Never let it be said the product name isn't long enough – in the 12 years since Naim launched its network audio all-in-one, to which the buyer need only add speakers, it's grown from the simple NaimUniti of the initial model, all the way to this, the £2399 Naim Audio Uniti Atom Headphone Edition. And yet here, less is more.

Review: Ken Kessler, Review and Lab: Paul Miller  |  Sep 13, 2021
hfncommendedInfineon Technologies' Class D solutions have been seen before in audiophile amps, but this is the first to feature gallium nitride FETs. The 'tubes', however, are pure decoration!

Unlike its meaning as a show of arrogance, in a design context a 'conceit' is, variously, 'an ingenious or fanciful comparison or metaphor', 'an artistic effect or device', or 'a fanciful notion'. AGD's £18,000-per-pair Gran Vivace is all three. To understand the utterly bizarre use of a valve's glass envelope as a housing for a solid-state amplifier, think of a similar conceit in another field: smart watches which, instead of emulating Apple's genre-defining rectangle, look like analogue timepieces.

Review: Mark Craven, Lab: Paul Miller  |  Aug 23, 2021
hfnoutstandingThis flagship, fully balanced preamplifier comes with Bryston's BDA-3-inspired DAC plus updated BDP streaming platform and full network control. It's busier than it looks!

There's so much functionality under the bonnet of Bryston's BR-20 that you might wonder where to start. I would suggest the manual – this £7500 networked USB DAC/preamplifier isn't, it must be said, the most instantly intuitive of system hubs I've ever auditioned. But the effort is worth it though, because what the BR-20 can do, and how it does it, is quite special.

Review: Andrew Everard, Lab: Paul Miller  |  Jul 02, 2021
hfnoutstandingClassé is back with a bang – its third-generation Delta amplification carrying 'does what it says on the tin' model designations, and sounding as thrillingly no-nonsense as ever

When it comes to prosaic model naming, Classé has it nailed: its latest Delta series preamp, selling for £9999, is called 'PRE', and the matching monoblock power amps at £10,999 apiece, are called 'MONO'. The only other model in the lineup is the Delta stereo power amp, at £11,999, which is unsurprisingly called 'STEREO'.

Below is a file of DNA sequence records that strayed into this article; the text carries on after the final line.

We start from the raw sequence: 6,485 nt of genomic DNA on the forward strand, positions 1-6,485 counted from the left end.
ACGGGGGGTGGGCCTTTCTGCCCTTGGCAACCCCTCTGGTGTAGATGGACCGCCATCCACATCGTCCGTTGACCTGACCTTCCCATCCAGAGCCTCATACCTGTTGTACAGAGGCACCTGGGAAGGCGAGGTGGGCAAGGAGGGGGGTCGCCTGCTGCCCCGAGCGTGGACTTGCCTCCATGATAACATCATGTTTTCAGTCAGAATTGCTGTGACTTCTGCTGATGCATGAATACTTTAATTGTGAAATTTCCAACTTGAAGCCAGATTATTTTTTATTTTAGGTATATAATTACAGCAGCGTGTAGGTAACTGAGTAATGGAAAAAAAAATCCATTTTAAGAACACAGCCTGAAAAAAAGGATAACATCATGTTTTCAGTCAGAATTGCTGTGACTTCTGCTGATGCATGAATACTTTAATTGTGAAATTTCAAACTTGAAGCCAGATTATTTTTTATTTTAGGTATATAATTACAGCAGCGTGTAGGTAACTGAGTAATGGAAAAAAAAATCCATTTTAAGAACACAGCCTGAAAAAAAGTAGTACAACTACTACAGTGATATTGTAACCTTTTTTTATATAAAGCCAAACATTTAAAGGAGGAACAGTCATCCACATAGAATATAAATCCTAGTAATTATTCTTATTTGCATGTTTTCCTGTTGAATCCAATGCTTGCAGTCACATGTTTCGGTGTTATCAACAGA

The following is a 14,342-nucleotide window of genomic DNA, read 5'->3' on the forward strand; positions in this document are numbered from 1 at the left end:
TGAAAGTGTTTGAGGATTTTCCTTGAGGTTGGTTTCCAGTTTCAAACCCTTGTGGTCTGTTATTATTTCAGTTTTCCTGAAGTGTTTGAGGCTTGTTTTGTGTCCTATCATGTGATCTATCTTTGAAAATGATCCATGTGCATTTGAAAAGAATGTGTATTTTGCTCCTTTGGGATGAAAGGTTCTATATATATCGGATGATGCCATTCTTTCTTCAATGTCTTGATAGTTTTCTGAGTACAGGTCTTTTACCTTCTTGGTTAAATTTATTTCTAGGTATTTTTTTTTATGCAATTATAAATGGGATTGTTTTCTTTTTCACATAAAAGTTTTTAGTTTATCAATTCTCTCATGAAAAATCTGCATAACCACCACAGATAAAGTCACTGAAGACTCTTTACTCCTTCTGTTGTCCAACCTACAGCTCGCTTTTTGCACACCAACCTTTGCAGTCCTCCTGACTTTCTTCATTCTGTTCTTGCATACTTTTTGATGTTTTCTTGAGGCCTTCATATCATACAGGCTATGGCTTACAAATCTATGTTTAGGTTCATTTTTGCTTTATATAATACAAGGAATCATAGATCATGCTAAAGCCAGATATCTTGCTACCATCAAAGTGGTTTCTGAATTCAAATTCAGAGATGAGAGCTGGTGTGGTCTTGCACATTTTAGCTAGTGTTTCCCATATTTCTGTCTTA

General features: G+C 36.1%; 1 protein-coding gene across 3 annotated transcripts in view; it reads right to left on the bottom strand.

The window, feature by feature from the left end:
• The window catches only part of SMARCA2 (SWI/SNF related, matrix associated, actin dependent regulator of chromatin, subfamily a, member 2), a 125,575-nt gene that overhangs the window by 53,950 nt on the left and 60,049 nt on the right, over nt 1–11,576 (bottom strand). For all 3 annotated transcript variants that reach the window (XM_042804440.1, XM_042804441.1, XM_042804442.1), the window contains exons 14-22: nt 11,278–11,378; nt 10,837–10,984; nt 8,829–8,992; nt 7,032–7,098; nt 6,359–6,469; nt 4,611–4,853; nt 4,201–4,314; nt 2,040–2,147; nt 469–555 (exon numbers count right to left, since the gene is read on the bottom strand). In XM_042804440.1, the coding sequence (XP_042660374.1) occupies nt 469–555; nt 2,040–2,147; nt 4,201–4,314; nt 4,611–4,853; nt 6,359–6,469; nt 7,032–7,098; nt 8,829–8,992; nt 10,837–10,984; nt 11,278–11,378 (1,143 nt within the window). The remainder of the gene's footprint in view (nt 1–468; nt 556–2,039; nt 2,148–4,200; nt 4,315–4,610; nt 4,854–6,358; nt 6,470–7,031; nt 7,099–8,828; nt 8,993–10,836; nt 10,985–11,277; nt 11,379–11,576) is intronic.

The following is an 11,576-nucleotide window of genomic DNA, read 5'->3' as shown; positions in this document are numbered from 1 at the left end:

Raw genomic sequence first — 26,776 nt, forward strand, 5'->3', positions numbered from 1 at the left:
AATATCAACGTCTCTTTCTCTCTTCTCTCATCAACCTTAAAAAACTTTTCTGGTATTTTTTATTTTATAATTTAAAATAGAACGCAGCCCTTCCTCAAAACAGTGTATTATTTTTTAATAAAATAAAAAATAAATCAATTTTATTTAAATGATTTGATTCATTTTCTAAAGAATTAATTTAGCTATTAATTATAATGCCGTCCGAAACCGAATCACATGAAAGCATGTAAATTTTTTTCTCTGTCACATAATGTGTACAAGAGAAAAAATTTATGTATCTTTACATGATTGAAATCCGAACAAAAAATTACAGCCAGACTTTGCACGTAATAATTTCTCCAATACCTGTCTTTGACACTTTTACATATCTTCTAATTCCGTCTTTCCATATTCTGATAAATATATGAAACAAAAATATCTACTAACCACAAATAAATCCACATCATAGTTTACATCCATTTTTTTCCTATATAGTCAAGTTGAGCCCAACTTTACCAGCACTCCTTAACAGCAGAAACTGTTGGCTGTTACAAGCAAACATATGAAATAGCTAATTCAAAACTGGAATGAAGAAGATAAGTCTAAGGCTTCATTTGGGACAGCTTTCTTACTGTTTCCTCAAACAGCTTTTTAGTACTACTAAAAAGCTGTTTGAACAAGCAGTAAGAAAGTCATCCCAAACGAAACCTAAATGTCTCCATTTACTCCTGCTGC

Review: Andrew Everard, Lab: Paul Miller  |  Jun 07, 2021
hfnoutstandingNamed after founder Prof. Gordon Edge, Cambridge Audio's flagship series is reinforced by the new 'M' monoblock amp. With the NQ Streamer, does this combo have an edge?

Nothing if not ambitious, Cambridge Audio's Edge series first broke cover three years back as part of the company's 50th anniversary celebrations. It took its name from Gordon Edge, one of the company's founders and the brains behind its first product, the P40 amplifier. Designed to take on the best in high-end audio, these Edge separates also serve as 'halo' products for the company's lower-tier ranges.

Review and Lab: Paul Miller  |  Jun 03, 2021
hfnoutstandingSince last year's management buyout, Audio Research has been very busy reimagining its ranges of the future – the Reference 80S (REF80S) is just the first step on the road

If life is a journey, rather than a destination, then some brands, Audio Research included, have rather more air miles under their corporate belts than others. From a boutique audiophile business to a period swept up in the fast lane of venture capital, Audio Research has now returned to its roots. It's a gloriously niche brand that understands 'what it does' and is now, once again, driven and engineered by a team that is passionate about serving the diehards of the audiophile community.